Soviets may rely more on private farms

Soviet planners foresee a slightly bigger role for private farmers in the nation's largely collectivized agricultural system. That marks a turnabout for a country that officially reckons agricultural collectives and state-owned farms to be the greatest thing since sliced bread (which, by the way, is not widely available here).

Plans call for private-sector production to account for 30 percent of agricultural output in coming years. Now, it is generally thought to be about 25 percent.

Pyotr Paskar, first deputy chairman of the Soviet Union's State Planning Committee (Gosplan), gave no explanation in a press conference here as to why the role of private farms would be expanded.

Private plots constitute only about 3 percent of all arable land. Yet they produce more than one half of the country's potatoes, a third of its vegetables, meat, milk, and eggs, and a fifth of its wool.

Soviet officials are defensive about these figures, because they support the notion that private ownership of the land is far more efficient than collectivization or state control. In fact, the Soviets stopped printing many of the statistics on private agricultural production in 1980.

In the press conference, Mr. Paskar said that food production is improving here, as is the Soviet standard of eating.

But, he conceded, ''The diet of our Soviet people still needs improvement.''

Paskar said that the state had written off some $12.4 billion dollars in loans to unprofitable and marginally profitable farms. Also, total agricultural production for the year, according to Gosplan, is about $170 billion, a 5 percent increase over 1982. About the same increase is planned for next year.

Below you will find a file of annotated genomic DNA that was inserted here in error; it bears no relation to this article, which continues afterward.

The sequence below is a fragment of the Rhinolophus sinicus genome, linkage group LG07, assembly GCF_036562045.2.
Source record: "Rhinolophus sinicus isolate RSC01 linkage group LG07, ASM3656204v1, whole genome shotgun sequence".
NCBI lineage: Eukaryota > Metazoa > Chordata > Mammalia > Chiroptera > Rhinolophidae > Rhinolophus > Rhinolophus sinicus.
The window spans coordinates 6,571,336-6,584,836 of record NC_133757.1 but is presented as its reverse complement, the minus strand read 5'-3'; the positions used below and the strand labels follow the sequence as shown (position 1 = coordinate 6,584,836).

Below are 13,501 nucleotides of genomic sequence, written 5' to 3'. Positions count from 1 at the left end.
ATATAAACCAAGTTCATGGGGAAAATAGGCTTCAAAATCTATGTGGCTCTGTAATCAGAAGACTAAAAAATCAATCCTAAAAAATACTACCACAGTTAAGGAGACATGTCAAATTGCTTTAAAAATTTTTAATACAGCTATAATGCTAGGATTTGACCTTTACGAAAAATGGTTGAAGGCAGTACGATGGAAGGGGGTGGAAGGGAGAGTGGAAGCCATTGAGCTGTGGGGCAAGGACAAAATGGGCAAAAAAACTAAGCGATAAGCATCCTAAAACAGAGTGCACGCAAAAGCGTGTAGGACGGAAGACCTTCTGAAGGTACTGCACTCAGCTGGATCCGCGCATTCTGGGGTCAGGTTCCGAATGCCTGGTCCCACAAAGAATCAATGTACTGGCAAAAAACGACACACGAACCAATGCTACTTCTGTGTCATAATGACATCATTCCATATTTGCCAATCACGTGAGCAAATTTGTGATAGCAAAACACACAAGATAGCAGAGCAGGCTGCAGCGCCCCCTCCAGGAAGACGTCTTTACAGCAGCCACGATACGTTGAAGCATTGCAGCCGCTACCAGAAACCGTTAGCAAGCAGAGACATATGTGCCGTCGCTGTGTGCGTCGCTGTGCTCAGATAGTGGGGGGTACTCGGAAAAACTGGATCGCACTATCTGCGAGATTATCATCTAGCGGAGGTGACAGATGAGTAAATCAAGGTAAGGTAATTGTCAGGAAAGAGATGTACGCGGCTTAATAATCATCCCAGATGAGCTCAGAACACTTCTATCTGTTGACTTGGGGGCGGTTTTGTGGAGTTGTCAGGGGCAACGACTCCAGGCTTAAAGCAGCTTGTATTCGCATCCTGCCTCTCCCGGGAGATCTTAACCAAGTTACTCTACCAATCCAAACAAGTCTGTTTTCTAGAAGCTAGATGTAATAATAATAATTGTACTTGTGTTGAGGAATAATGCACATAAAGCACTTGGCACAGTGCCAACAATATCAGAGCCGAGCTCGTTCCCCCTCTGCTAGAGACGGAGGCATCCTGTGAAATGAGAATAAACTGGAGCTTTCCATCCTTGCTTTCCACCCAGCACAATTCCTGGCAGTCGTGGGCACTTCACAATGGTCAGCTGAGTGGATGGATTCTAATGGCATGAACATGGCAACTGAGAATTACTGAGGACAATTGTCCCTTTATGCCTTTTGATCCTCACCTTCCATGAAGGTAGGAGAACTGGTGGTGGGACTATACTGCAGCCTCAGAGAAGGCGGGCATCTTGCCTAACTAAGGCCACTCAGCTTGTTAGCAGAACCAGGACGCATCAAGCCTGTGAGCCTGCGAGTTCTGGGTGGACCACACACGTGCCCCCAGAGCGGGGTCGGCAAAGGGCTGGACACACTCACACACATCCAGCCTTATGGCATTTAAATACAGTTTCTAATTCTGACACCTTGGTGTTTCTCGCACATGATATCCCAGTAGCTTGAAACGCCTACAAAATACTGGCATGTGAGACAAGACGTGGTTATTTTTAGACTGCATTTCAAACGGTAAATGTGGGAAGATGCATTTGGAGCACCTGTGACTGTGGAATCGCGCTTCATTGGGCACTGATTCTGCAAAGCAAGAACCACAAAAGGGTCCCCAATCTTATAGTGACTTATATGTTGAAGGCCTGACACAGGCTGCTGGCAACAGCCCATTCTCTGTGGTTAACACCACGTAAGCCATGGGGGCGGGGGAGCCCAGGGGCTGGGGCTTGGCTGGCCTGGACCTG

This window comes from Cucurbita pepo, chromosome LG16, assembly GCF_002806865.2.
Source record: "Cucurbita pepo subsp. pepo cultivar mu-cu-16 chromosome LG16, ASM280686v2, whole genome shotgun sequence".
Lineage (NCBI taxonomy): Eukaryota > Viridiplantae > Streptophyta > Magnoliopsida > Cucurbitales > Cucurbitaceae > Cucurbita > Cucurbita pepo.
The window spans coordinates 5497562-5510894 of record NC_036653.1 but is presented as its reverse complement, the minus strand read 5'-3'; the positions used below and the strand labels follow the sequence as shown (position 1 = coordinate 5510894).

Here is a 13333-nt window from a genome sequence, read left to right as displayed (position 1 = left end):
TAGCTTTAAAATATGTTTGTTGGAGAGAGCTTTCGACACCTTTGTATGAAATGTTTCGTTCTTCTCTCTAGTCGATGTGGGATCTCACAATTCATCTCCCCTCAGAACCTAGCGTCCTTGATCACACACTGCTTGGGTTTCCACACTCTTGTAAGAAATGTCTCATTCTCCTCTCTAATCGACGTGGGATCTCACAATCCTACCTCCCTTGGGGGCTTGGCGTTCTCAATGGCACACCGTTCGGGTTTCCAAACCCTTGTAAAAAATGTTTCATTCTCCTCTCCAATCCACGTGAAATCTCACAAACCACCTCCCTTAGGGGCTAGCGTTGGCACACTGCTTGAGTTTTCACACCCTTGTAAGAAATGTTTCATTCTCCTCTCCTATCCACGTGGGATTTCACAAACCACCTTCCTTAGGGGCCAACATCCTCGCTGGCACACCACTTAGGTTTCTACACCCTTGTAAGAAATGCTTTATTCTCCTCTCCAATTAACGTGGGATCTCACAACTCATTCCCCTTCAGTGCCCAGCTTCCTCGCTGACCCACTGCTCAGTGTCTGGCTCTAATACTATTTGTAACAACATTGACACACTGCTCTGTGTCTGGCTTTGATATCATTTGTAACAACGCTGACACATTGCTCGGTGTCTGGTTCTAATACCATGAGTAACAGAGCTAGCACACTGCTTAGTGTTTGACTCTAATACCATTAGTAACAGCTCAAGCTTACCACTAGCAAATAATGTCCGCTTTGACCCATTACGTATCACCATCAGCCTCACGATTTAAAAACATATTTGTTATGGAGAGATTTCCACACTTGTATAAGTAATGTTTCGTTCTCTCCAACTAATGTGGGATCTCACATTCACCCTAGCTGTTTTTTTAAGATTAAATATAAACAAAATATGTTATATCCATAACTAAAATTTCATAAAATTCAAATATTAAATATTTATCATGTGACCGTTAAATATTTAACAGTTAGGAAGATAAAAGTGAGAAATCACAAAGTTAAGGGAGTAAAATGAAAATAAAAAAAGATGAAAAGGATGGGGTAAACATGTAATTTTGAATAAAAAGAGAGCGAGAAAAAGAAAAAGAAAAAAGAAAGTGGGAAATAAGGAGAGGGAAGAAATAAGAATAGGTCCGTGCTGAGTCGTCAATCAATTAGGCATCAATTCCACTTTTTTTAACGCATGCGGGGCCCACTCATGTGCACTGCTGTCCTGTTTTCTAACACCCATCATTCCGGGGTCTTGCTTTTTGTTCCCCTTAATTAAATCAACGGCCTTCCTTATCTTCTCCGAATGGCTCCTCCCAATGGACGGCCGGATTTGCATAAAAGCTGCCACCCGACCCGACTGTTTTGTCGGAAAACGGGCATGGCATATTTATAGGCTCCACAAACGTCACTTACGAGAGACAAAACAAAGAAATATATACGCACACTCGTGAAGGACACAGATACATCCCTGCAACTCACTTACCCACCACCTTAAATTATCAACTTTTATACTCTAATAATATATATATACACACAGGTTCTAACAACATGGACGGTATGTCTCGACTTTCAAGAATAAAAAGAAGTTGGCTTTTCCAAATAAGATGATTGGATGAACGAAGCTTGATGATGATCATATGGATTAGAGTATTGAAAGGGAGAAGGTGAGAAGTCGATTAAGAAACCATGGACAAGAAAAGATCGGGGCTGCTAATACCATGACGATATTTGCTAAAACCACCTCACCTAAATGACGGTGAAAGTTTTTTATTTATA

Western analysts will be watching the figures carefully, because they will be key indicators of the overall state of the Soviet economy.

Indeed, Paskar himself said that the Soviet Union's food program is ''one of the most important components of the economic strategy of our party in the coming decade.''

Total grain production is hard to assess, since the USSR stopped reporting it in 1981. When asked for the total 1982 and 1983 grain harvest figures, Paskar replied: ''As for a specific figure, I can't name it. We are still in the process of counting that.''

But he said that 1983 production ''greatly exceeded'' that of 1982, generally confirming Western estimates.

Paskar indicated that long-range plans call for the Soviet Union to ''minimize'' grain imports. But most Western analysts believe that will be a long time in coming.

In 1981, the last year for which firm figures are available, the Soviets spent over $6.3 billion of hard currency on imported grain - fully 50 percent of their hard-currency earnings from oil exports.

The imported grain is not for bread. Paskar says the USSR is self-sufficient in bread grains, and even exports a bit.

It is used for animal feed, which in turn increases meat production. Still, Paskar conceded, Soviet meat consumption is still not up to ''scientific standards.''

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